The 2016 Water for Food Global Conference concluded April 26 with speakers and panel discussions that ranged from a farmer’s view from the field to big data and the controversial topic of water pricing.
Participants in the popular View from the Field panel highlighted the theme of catalytic partnerships. The farmer, CEO and watershed manager shared their perspectives working in Nebraska agriculture. They agreed that greater collaboration among all stakeholders is needed to take advantage of opportunities to improve farming and water conservation.
We have to do a better job of working together and to encourage technology adoption, said panel moderator and private consultant John Heaston.
As information has been the commodity of the early 2000s, air and water will be the commodities of the next 30 years, said Richard Sandor, of chairman and CEO of Environmental Financial Products. Putting a price on water would incentive people to conserve. But while the technological ability exists, the social and political will remains an enormous challenge.
“I think the world would be a better place, if we put a price on water,” he said.
Enormous amounts of agricultural and water data from numerous sources are collected, but the ability to analyze the data to provide value to users remains challenging, concluded a panel on Big Data.
Collecting and aggregating individual farm data and sharing it with all farmers – an unpopular notion to many – is the answer to expanding yield rates fast enough to meet future food demand, said Ken Cassman, Water for Food Institute Faculty Fellow and emeritus Robert B. Daugherty professor of agronomy at the University of Nebraska-Lincoln.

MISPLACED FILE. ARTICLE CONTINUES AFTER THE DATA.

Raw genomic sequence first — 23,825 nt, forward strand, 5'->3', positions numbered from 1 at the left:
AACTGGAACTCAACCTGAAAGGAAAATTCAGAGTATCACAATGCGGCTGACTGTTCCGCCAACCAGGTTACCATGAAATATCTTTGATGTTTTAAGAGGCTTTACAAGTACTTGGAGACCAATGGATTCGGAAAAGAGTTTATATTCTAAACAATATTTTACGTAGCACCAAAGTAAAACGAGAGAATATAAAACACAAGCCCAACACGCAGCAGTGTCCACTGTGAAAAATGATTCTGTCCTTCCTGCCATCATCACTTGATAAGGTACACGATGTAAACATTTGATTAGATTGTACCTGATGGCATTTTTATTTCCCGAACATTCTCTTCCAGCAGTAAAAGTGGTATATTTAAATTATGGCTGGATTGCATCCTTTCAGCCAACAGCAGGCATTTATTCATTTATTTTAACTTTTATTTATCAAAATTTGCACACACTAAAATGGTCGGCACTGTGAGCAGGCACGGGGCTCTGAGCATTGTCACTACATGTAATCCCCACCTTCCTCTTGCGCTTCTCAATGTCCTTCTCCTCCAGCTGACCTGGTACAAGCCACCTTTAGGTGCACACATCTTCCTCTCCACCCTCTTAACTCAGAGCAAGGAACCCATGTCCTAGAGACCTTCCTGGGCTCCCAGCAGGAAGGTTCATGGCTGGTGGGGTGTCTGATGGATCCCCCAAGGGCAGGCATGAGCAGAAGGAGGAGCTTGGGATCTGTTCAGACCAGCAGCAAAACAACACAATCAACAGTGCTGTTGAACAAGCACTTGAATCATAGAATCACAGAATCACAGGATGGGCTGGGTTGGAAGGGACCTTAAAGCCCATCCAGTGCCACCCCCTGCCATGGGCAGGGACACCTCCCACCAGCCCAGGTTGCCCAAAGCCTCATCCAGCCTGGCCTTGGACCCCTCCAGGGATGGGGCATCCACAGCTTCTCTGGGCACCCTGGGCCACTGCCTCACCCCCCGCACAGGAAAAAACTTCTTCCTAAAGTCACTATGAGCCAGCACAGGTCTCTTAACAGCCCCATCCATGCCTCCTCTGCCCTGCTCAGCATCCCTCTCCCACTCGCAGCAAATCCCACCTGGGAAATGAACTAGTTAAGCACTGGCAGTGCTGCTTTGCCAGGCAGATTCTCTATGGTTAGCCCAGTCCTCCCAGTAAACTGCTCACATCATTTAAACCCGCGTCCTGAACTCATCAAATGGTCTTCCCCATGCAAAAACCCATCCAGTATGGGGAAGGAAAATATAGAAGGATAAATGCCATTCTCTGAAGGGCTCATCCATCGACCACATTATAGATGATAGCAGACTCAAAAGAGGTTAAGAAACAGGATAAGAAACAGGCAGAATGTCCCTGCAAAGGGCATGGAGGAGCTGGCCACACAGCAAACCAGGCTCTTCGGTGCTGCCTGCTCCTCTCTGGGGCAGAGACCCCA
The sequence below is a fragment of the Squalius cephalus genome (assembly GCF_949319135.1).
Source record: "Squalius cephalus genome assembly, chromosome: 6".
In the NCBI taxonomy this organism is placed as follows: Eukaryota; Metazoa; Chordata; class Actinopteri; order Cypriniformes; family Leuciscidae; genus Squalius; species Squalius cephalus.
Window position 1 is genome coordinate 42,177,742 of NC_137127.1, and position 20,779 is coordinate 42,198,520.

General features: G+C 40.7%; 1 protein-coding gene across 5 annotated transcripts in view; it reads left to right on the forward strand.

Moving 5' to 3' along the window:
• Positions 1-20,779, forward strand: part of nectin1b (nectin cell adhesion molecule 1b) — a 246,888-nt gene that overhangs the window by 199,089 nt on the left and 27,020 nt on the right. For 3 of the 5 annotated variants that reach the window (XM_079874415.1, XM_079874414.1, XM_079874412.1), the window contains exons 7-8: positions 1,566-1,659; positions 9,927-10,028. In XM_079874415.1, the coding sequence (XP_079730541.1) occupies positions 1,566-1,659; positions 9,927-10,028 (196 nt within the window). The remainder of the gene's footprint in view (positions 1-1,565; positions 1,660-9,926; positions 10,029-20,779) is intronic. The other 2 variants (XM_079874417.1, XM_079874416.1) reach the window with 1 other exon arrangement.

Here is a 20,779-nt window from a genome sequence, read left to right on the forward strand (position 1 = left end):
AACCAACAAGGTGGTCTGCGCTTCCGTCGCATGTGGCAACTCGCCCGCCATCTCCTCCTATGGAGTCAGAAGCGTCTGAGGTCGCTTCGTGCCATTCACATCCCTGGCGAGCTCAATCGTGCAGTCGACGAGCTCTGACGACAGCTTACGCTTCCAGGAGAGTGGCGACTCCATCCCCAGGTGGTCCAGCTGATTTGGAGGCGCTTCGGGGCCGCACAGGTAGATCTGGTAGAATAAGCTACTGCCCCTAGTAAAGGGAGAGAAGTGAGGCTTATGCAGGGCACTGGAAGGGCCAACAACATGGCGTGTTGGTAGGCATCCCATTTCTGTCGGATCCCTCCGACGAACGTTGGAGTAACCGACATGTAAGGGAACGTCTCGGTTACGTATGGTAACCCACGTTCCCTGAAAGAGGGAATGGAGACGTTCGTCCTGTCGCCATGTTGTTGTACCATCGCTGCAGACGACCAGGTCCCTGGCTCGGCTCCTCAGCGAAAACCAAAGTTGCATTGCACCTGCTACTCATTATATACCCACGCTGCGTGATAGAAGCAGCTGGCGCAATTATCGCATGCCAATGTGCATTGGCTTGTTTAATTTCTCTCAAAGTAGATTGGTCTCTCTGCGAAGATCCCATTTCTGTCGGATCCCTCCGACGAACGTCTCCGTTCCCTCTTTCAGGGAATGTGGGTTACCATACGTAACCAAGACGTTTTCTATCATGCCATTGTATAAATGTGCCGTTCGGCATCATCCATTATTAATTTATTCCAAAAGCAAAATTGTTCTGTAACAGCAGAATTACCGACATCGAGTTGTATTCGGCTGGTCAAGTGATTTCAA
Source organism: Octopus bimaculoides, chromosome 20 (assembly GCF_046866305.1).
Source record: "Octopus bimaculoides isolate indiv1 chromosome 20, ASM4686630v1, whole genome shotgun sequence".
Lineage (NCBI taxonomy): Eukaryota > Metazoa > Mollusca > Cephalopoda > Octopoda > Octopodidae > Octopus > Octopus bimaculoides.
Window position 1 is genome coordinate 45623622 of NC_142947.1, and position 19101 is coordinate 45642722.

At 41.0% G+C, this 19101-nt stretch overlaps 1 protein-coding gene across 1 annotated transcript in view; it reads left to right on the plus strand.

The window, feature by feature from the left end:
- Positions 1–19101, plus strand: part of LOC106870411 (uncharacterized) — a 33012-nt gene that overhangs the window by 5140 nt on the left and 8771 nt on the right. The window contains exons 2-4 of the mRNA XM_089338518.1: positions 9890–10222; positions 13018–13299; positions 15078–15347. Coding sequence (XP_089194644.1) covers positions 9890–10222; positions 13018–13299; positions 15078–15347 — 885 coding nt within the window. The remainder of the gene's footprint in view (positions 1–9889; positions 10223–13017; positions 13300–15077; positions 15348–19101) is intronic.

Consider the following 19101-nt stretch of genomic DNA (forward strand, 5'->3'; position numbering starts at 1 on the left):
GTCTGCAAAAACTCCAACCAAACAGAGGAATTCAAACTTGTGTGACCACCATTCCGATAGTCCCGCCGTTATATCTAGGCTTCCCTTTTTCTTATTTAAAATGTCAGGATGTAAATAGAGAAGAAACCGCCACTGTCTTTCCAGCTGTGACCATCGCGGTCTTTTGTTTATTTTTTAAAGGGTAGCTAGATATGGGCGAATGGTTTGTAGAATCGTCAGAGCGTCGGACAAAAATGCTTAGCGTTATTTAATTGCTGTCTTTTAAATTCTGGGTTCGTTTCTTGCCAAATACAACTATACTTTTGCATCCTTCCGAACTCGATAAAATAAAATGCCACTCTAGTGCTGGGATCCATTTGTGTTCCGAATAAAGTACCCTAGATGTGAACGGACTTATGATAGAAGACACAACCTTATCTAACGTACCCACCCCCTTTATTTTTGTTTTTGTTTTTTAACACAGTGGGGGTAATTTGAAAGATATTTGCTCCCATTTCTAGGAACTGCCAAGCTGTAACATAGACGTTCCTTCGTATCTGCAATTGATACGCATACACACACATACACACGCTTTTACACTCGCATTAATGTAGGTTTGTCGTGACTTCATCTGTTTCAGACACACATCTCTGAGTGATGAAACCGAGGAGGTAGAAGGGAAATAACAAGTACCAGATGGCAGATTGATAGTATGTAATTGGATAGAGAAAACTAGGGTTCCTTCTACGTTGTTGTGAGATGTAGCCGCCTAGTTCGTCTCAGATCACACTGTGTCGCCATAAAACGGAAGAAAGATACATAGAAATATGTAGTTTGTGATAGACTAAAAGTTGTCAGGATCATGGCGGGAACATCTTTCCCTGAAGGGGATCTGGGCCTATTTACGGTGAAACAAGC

Sally Rockey, executive director of the Foundation for Food and Agriculture Research, stressed the importance of agricultural research in the closing Heuermann Lecture. In order to meet the demands of feeding a growing population, research must keep up with advances in science and technology, she said.
To drive research in food and agriculture, Rockey is developing partnerships between the public and private sectors. This type of partnership offers incentives for both sides to engage, including direct access to important research for the private sector and the opportunity to address real-world problems for the public sector. The result is research that can be transferred quickly to the economy.
The conference may be over, but the conversation doesn’t have to end there! In an effort to further the conversation surrounding the theme of “Building Public-Private Partnerships for Water and Food Security,” we encourage you to share your insights gained from the event and continue to engage with the Water for Food Institute in the days ahead.
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